to a spot in the road
where all paths
to a spot in the road
where all paths
The whole problem of existence is that we are are like a river, but not minds always flowing restless, unable to stop.
Trying to stop, or flow never gets the same place to go anywhere else. Making blockages, breaking the going still going.
Sit by a river with me. See how the water moves. Touches one thing goes on. Comes to a rest, in a deep pool, by a log.
It’s cold, this water. It will wake you up. This river is you, and me. The water of your mind.
Written in three different calligraphic styles, each piled atop the last
Mist, fog lifts Hazes the car window Beside a quiet stream two strangers talking quietly
We're locals so, You can take the big spot Water, trees, plenty of flat space to sleep We leave tonight
Up from Middlebury?
The wind before full dark Rushing through the treetops, a single gust then quiet. An owl screams, flies off Another calls and goes No one around I feel afraid, then remember how not to.
In the morning I’m alone Friends, but not a friend many friends, far away. New ones, I forget.
Pack it up, pots ringing Pull stakes, fold tent Boil water, brush teeth Fold hands, clap twice I bow to where I slept Goodbye
I never knew you I'll see you again
There were trees growing—
And an eagle eating a deer that first morning, And me stopping the car Exploding colors— fall in the North. Eagle getting nervous, taking off Deer opened, guts spilled, head bent back, no one around
There were trees growing…
Started the car and drove on, north and … there were trees … along the highway, and a lake Where the sun rose bright red Sandy shoreline, dunegrass Closed down vacation homes No one, but me But me, always alone at moments like these
I had left town late summer Stared down a bike path, into thick trees that were deep green, thinking about what was next Laying on my back in a field, knowing it was over, I had no home anymore Where would I go? It was hot then And the leaves dried and yellowed, and fell slowly, and collected on the ground in drifts And I drove north, to where the leaves the ferns the woods were already cold and brown Red and gold, red and gold, deep green, black trunks of a maple, so many trees I did not know— Too many plants to know, heading east and north to the great lakes I had no plan, but to go to Vermont
First night stopped off at a county park in Wisconsin, where I pulled in Eating bread and cheese with a knife, cutting board on a park bench A lamp burning made from a cork, a jar, oil, a wick Lighting only a foot or so around me of that first dark night And I fell asleep in my car Everything I owned, and still enough space to sleep in back I was planning I’d live in my tent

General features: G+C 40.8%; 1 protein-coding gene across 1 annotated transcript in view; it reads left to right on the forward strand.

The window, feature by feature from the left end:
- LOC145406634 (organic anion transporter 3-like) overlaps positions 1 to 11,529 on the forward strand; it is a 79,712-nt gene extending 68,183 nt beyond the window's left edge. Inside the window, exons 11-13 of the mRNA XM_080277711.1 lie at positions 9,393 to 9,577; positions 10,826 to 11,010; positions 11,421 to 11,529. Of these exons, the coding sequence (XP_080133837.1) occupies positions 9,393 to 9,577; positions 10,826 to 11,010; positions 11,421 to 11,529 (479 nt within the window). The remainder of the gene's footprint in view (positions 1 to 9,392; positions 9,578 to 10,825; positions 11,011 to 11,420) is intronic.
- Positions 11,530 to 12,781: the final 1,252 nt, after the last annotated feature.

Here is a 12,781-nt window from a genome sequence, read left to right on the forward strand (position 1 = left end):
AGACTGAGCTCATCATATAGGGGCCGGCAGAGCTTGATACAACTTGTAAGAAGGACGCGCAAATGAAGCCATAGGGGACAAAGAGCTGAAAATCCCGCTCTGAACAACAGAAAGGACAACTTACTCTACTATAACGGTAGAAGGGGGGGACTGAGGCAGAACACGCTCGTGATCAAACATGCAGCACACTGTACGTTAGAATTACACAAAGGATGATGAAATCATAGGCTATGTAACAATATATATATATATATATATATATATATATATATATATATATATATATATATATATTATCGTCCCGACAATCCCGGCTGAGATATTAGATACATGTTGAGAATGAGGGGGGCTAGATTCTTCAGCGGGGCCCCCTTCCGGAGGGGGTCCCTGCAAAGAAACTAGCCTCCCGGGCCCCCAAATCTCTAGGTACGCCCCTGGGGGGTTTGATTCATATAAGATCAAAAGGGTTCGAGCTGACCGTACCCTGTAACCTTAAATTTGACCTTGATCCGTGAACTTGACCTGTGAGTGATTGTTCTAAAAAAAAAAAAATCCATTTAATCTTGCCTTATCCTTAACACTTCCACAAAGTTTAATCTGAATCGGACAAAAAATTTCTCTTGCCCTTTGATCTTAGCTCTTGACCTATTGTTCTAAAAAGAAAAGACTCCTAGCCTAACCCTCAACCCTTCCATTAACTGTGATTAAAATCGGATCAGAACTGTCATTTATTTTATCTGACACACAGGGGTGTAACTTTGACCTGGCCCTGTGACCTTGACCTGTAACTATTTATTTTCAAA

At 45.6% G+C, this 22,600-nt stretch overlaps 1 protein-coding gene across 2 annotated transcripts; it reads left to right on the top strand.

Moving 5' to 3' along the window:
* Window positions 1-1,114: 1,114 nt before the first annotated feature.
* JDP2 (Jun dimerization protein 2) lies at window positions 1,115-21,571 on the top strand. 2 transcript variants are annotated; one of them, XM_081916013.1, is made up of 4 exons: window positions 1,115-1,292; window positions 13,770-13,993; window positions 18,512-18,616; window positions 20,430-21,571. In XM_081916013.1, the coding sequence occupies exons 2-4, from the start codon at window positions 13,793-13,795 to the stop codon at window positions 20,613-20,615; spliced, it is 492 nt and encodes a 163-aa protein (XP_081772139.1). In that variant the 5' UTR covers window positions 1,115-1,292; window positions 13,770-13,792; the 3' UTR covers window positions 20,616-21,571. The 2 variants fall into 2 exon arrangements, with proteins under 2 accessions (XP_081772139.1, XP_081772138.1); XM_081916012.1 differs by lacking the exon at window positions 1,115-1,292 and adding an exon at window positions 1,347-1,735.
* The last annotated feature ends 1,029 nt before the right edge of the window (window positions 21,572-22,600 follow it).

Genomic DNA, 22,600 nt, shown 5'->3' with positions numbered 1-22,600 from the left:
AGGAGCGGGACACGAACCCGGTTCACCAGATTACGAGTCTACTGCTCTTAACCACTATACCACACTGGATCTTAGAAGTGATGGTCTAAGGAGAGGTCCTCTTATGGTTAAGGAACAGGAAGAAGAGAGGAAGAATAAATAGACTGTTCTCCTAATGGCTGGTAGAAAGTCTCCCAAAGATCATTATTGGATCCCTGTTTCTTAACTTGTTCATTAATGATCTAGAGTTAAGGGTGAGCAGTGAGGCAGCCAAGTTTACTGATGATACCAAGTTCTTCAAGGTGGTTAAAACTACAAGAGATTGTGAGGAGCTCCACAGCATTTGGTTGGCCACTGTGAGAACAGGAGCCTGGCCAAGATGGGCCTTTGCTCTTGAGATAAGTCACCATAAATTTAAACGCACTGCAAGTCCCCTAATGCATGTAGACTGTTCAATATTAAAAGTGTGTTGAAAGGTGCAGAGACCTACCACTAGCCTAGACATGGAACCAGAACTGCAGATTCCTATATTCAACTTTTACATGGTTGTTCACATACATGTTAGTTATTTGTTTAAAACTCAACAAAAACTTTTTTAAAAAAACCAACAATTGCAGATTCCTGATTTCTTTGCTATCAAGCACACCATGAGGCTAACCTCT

I woke early and headed north by east Passing the water with tides and islands Fresh water I went UP To the remote place Where my friend was living on a farm And I didn’t know anything, or why I had come I had come because I had to leave, I finally left There were bigger things than the place that I left
We went through the woods together, made tea Cooked in the kitchen Went down the old cellar, of the old barn, where they used to milk cows at the North Farm Went into the forest, down to the lake, up to Marquette where big things sit by the inland sea and rust away And people live in red brick buildings And there is a good co-op that smells like all co-ops And the town seems like it should be in Europe But instead it’s on the edge of a wilderness, the northwoods And at night I went out to the woods, far from the house, where I pitched my tent alone and cold along a fenceline, where I climbed in beneath a grove of plums— The field, the woods behind, were quiet and strange I had a waking dream, green light shone around me and I was frozen in place Wild turkeys came through at night
Trees had grown there, lauded highly by those who first cut them Others left behind, thick and low in those woods, that’s what was left, but in one place there were big trees On a rainy day we went through them, to a waterfall, and my breath was taken By their thick straight trunks, black By their yellow or red or gold leaves, wide above Pillars and a cathedral was here in these trees, there need be no sign Or any explanation We heard falls in the distance, went down, took a look She told me of the mushrooms on the trees I sat on a railing, watched the water, and a huge birch